J: joint, bones, skin


The final systems are the extremities, Here are a few mnemonics for the approach to ARTHRITIS, ORTHOPEDICS and DERMATOLOGYZ




  • Aureus and gonorrhea: septic artritis
  • Rifringent crystals: gout and pseudogout
  • Trauma
  • Hemarthrosis


  • Rheumatic fever
  • Infection: bacterial (gonorrhea) or post-infectious (reactive arthritis after GI/GU)
  • Tic: Lyme
  • Infection viral: hepatitis, HIV, parvovirus
  • SLE



For orthopaedics it’s easy to develop a habit of looking at the Xray first and assuming there are no injuries if it’s normal. This is a recipe for error–and indeed missed fractures are among the most common errors in emergency medicine. My mnemonic ORTHOPEDIC  starts with injuries not requiring xrays (or missed by premature focus on xrays), then considers xray findings or lack of findings, and then considers follow up imaging or immobilization:


  • Open fracture
  • Reduce dislocation
  • Test neurovascular, consider occult injury (eg knee dislocation) and delayed injury (eg compartment syndrome from forearm fracture)
  • Hand: remove ring, test for scisoring
  • Other injuries: tendon/ligament, eg Achilles tear in ankle injury, quad/patellar tear in knee injury, UCL tear in thumb injury


  • Proper bones and views, eg consider hip pain referred to knee; scaphoid/patellar/carpal tunnel views
  • Extensive injury, eg if you see one fracture look for multiple fractures, fracture-dislocations (eg Galeazzi, Monteggia, Essex-Lopresti)
  • Diseased bone, eg fracture out of proportion to mechanism consider pathological fracture
  • Invisible: the “Silent S” fractures, eg SCIWORA, Scapholunate, Sacroiliact, Shenton’s line (femur), Salter-Harris, Stirrup (Lisfranc)

Follow up for occult fractures

  • Cast and refer, eg scaphoid fracture
  • Scan to r/o fracture, eg CT scan for hip fracture, bone scan for stress fracture



Most rashes we see in the ER are not dangerous and can be followed by the GP or referred to derm. But there are rashes we shouldn’t miss in the ER. There are a few approaches you can use. The modified Lynch algorithm is the most thorough, using the rash classification


  1. Erythema
    1. fever
      1. Nikolski positive: SSS, TEN
      2. NIkolski neg: scarlet, cellulitis/nec fasc, Kawasaki, TSS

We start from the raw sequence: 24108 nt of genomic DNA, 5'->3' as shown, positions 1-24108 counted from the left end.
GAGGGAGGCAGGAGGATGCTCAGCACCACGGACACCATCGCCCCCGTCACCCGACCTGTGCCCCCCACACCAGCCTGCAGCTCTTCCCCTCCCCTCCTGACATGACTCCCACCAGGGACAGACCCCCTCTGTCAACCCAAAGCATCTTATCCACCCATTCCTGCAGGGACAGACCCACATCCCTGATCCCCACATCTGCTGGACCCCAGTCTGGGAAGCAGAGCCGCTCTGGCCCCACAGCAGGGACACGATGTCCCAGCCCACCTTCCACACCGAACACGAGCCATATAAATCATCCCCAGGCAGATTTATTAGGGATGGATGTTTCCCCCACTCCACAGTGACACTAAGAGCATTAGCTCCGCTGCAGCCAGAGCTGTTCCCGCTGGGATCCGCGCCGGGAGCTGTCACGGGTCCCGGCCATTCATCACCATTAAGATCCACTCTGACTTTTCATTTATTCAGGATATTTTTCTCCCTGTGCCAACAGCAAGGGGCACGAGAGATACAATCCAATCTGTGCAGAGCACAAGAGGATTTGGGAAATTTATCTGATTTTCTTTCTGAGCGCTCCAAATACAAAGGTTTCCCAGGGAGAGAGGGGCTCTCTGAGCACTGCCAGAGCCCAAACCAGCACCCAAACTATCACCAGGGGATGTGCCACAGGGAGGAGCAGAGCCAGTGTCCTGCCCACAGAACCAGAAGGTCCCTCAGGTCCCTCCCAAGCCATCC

2. afebrile
      1. Nikolski positive: TEN
      2. Nikolski negative: anaphylaxis, scromboid
  2. Petechial
    1. fever
      1. palpable: meningitis, endocarditis, HSP, gono
      2. non-palpable: DIC, TTP
    2. afebrile
      1. palpable: vasculitis
      2. ITP
  3. Maculo-papular
    1. fever
      1. central: DRESS, viral, Lyme
      2. peripheral: meningitis, RMSF, EM/SJS
    2. afebrile
      1. central: drug
      2. peripheral: eczema, psoriasis, scabies


  1. Vesico-bullous
    1. fever
      1. diffuse: varicella, smallpox, DIC, gono
      2. local: nec fasc, hand-foot-mouth
    2. afebile
      1. diffuse: bullous pemphigoid, pemphigoid vulgaris, drug-induced bulous
      2. local: contact derm, zoster, burn, dyshidrotic eczema
  2. Pustular
    1. febrile: AGEP
    2. afebrile: folliculitis


I’ve put these into a mnemonic to provide another approach, starting with drug history and then thinking of the head-to-toe exam: Think of DERMATOLOGYZ

  • Drug-related ABCDS: Anaphylaxis, AGEP, Bullous drug-induced, Captopril angioedema, DRESS, Stevens-Johnson
  • Eye conjunctivitis: Kawasaki
  • Rigid neck: meningitis
  • Murmur: endocarditis
  • Abdomen: splenomegaly from mono
  • Toxic shock: STSS, SSS
  • Out of proportion: necrotizing fasciitis
  • Low platelet: TPP, ITP, vasculitis, DIC
  • Oedema: HSP
  • Gono/syphilis
  • lYme
  • Zoster


An alternative method is to use my system-based approach:

  • Airway: anaphylaxis, SJS, Kawasaki, Mono
  • B
  • Cardio: endocarditis, nec fasc, toxic shock
  • D neuro: meningitis, Lyme
  • E
  • Fertility: gono, syphilis
  • G
  • Heme: ITP TTP, DIC, HSP
  • I tox: AGEP, bullous drg-induced, captopril angioedema, DRESS, SJS
  • J regular derm: eczema, contact deem, etc

Leave a Reply

Fill in your details below or click an icon to log in:

WordPress.com Logo

You are commenting using your WordPress.com account. Log Out /  Change )

Google photo

You are commenting using your Google account. Log Out /  Change )

Twitter picture

You are commenting using your Twitter account. Log Out /  Change )

Facebook photo

You are commenting using your Facebook account. Log Out /  Change )

Connecting to %s